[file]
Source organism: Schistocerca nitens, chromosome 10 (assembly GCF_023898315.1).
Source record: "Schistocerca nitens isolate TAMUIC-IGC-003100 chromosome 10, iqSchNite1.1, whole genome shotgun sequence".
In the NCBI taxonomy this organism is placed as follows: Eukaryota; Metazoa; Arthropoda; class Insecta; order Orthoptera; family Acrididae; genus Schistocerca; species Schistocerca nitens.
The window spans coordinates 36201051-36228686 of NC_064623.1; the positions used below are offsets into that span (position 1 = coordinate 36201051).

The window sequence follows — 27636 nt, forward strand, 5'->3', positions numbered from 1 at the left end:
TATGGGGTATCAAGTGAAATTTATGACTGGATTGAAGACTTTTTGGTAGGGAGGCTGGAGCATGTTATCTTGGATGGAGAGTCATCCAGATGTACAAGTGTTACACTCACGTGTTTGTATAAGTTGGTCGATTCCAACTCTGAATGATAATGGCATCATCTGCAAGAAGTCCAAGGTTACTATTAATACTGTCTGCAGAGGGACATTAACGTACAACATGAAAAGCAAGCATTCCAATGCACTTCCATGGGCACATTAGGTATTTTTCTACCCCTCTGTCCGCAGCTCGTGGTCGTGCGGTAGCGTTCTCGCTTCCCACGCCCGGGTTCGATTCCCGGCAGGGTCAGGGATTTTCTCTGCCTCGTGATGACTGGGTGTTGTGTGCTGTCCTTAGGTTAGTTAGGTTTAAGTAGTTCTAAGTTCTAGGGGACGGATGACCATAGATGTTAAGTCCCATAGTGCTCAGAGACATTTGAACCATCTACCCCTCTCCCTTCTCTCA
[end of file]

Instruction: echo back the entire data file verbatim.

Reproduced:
Source organism: Schistocerca nitens, chromosome 10 (assembly GCF_023898315.1).
Source record: "Schistocerca nitens isolate TAMUIC-IGC-003100 chromosome 10, iqSchNite1.1, whole genome shotgun sequence".
In the NCBI taxonomy this organism is placed as follows: Eukaryota; Metazoa; Arthropoda; class Insecta; order Orthoptera; family Acrididae; genus Schistocerca; species Schistocerca nitens.
The window spans coordinates 36201051-36228686 of NC_064623.1; the positions used below are offsets into that span (position 1 = coordinate 36201051).

The window sequence follows — 27636 nt, forward strand, 5'->3', positions numbered from 1 at the left end:
TATGGGGTATCAAGTGAAATTTATGACTGGATTGAAGACTTTTTGGTAGGGAGGCTGGAGCATGTTATCTTGGATGGAGAGTCATCCAGATGTACAAGTGTTACACTCACGTGTTTGTATAAGTTGGTCGATTCCAACTCTGAATGATAATGGCATCATCTGCAAGAAGTCCAAGGTTACTATTAATACTGTCTGCAGAGGGACATTAACGTACAACATGAAAAGCAAGCATTCCAATGCACTTCCATGGGCACATTAGGTATTTTTCTACCCCTCTGTCCGCAGCTCGTGGTCGTGCGGTAGCGTTCTCGCTTCCCACGCCCGGGTTCGATTCCCGGCAGGGTCAGGGATTTTCTCTGCCTCGTGATGACTGGGTGTTGTGTGCTGTCCTTAGGTTAGTTAGGTTTAAGTAGTTCTAAGTTCTAGGGGACGGATGACCATAGATGTTAAGTCCCATAGTGCTCAGAGACATTTGAACCATCTACCCCTCTCCCTTCTCTCA